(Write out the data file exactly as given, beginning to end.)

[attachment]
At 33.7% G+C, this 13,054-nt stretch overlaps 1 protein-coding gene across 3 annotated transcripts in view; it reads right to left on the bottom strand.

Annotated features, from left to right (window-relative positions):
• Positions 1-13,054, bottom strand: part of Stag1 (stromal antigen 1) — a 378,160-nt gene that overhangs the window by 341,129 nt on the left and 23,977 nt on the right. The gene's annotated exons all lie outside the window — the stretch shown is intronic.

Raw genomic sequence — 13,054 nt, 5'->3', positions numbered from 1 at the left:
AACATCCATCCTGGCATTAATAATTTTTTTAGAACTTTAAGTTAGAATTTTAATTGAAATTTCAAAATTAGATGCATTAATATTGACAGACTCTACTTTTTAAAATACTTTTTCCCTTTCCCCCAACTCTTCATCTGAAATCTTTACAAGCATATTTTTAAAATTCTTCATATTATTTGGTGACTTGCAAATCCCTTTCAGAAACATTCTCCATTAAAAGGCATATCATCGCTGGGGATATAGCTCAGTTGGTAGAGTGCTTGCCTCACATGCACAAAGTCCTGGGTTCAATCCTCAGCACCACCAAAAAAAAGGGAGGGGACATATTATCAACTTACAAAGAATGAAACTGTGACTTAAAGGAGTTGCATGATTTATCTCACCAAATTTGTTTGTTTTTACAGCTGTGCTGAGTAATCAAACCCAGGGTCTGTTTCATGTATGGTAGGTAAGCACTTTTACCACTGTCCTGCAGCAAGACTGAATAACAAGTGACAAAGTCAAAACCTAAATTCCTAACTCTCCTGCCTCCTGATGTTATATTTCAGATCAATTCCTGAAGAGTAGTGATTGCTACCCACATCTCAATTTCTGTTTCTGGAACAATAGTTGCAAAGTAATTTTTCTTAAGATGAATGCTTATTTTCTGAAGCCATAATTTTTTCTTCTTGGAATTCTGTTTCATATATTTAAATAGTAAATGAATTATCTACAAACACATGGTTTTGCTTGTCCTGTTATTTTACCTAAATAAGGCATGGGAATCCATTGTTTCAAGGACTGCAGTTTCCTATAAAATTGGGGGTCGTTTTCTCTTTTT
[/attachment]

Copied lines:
At 33.7% G+C, this 13,054-nt stretch overlaps 1 protein-coding gene across 3 annotated transcripts in view; it reads right to left on the bottom strand.

Annotated features, from left to right (window-relative positions):
• Positions 1-13,054, bottom strand: part of Stag1 (stromal antigen 1) — a 378,160-nt gene that overhangs the window by 341,129 nt on the left and 23,977 nt on the right. The gene's annotated exons all lie outside the window — the stretch shown is intronic.

Raw genomic sequence — 13,054 nt, 5'->3', positions numbered from 1 at the left:
AACATCCATCCTGGCATTAATAATTTTTTTAGAACTTTAAGTTAGAATTTTAATTGAAATTTCAAAATTAGATGCATTAATATTGACAGACTCTACTTTTTAAAATACTTTTTCCCTTTCCCCCAACTCTTCATCTGAAATCTTTACAAGCATATTTTTAAAATTCTTCATATTATTTGGTGACTTGCAAATCCCTTTCAGAAACATTCTCCATTAAAAGGCATATCATCGCTGGGGATATAGCTCAGTTGGTAGAGTGCTTGCCTCACATGCACAAAGTCCTGGGTTCAATCCTCAGCACCACCAAAAAAAAGGGAGGGGACATATTATCAACTTACAAAGAATGAAACTGTGACTTAAAGGAGTTGCATGATTTATCTCACCAAATTTGTTTGTTTTTACAGCTGTGCTGAGTAATCAAACCCAGGGTCTGTTTCATGTATGGTAGGTAAGCACTTTTACCACTGTCCTGCAGCAAGACTGAATAACAAGTGACAAAGTCAAAACCTAAATTCCTAACTCTCCTGCCTCCTGATGTTATATTTCAGATCAATTCCTGAAGAGTAGTGATTGCTACCCACATCTCAATTTCTGTTTCTGGAACAATAGTTGCAAAGTAATTTTTCTTAAGATGAATGCTTATTTTCTGAAGCCATAATTTTTTCTTCTTGGAATTCTGTTTCATATATTTAAATAGTAAATGAATTATCTACAAACACATGGTTTTGCTTGTCCTGTTATTTTACCTAAATAAGGCATGGGAATCCATTGTTTCAAGGACTGCAGTTTCCTATAAAATTGGGGGTCGTTTTCTCTTTTT